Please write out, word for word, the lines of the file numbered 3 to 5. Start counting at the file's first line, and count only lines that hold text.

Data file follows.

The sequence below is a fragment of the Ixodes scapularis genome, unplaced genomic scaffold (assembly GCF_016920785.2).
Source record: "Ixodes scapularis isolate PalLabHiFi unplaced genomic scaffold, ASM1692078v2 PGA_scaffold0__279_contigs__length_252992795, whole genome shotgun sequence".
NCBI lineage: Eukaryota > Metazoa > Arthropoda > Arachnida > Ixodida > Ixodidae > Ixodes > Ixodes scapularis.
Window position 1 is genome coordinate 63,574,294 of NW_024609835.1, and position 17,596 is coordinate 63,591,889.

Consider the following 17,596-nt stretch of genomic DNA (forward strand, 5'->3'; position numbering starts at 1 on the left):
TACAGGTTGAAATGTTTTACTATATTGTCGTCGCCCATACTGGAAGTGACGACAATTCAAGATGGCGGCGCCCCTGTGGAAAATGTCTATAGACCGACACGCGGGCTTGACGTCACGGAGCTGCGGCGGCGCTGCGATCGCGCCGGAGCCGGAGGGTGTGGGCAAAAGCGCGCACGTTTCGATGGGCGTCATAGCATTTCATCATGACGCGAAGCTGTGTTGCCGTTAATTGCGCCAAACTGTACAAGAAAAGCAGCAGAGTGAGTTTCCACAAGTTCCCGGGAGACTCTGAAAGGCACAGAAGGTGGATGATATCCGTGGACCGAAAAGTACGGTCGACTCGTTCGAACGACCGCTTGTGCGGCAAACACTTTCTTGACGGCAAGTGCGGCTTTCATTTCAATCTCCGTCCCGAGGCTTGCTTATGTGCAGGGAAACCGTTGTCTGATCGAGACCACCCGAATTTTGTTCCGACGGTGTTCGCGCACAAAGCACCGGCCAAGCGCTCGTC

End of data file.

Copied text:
NCBI lineage: Eukaryota > Metazoa > Arthropoda > Arachnida > Ixodida > Ixodidae > Ixodes > Ixodes scapularis.
Window position 1 is genome coordinate 63,574,294 of NW_024609835.1, and position 17,596 is coordinate 63,591,889.

Consider the following 17,596-nt stretch of genomic DNA (forward strand, 5'->3'; position numbering starts at 1 on the left):